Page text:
Monocytic ehrlichiosis is caused by rickettsia organisms (a specialized type of bacteria that live only inside other cells). In dogs, the disease is usually caused by Ehrlichia canis, although other types of rickettsia are sometimes involved. A similar disease has been occasionally identified in cats in Africa, France, and the United States; however, the exact species causing the infection has not been determined. The disease is transmitted by ticks that become infected after feeding on infected animals.
Signs of ehrlichiosis commonly progress from short- to longterm. In short-term cases, signs can appear similar to other types of infections (such as fever, swelling of the lymph nodes, loss of appetite, depression, lethargy). In longterm cases, signs become more severe as white blood cells move into internal organs and the bone marrow produces fewer blood cells. Decreased numbers of platelets (which are critical for proper blood clotting) in the bloodstream is common in animals with all stages of ehrlichiosis. As the disease progresses, the severely low platelet level can cause an animal to bleed abnormally, resulting in bruises on the skin and gums, blood in the urine or stool, or spontaneous bleeding from the nose.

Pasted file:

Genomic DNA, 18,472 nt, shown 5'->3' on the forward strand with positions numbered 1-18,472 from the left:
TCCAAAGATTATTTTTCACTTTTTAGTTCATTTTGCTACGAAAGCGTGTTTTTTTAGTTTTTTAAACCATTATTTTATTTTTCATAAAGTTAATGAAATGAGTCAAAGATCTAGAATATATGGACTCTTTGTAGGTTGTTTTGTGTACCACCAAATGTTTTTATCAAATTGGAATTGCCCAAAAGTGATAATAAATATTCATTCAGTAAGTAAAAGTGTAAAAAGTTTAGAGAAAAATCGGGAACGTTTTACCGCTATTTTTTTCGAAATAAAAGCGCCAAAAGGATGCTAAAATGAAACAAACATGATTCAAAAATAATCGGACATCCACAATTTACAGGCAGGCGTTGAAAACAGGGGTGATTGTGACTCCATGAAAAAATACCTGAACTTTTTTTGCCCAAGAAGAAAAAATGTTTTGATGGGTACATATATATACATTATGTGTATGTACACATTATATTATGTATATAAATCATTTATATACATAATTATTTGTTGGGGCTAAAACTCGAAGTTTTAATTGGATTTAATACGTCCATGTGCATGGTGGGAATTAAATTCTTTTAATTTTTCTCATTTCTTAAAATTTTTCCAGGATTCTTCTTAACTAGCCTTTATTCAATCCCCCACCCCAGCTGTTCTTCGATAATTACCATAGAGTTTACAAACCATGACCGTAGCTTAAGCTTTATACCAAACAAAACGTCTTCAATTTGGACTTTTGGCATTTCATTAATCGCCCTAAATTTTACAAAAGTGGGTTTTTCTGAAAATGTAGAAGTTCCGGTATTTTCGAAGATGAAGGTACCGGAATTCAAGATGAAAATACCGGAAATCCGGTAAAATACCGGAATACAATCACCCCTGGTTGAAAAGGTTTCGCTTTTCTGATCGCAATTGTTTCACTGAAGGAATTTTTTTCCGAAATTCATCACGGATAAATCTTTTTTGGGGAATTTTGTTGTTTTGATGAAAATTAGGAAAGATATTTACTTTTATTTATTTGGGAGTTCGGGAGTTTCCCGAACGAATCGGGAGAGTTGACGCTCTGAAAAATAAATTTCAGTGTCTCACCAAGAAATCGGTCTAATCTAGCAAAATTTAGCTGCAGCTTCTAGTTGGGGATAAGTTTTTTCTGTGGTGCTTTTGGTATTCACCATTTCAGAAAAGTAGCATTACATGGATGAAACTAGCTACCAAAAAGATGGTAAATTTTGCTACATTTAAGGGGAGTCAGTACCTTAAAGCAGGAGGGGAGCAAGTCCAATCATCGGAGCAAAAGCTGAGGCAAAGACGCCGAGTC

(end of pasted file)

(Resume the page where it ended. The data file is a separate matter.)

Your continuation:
Laboratory blood tests are performed to diagnose these infections. For treatment, your veterinarian will prescribe an antibiotic. The medication is usually given for 10 to 21 days.
The most important preventive steps are those that control ticks, the most common source of the disease. If possible, keep your cat away from areas known to harbor ticks. Preventive medications that will keep your cat from being infested with ticks are also available. However, some products that prevent ticks on dogs can be dangerous for cats. Your veterinarian can recommend an appropriate product. Any ticks found on your cat should be promptly and properly removed to prevent the spread of disease. Remove any ticks by using fine-pointed tweezers to grasp the head of the tick (right where it enters the skin). Pull the tick straight off, making sure not to grasp or squeeze its body. If there are multiple ticks, it may be best to have your veterinarian remove them and examine your cat.
Some types of Ehrlichia bacteria can be transmitted to people. Despite the occurrence of disease in both animals and people, a tick is required for transmission, so cats and other infected animals do not pose a direct transmission risk in normal circumstances. Infection in animals may indicate a heightened risk of human infections related to tick exposure in a given area.
Also see professional content regarding ehrlichiosis.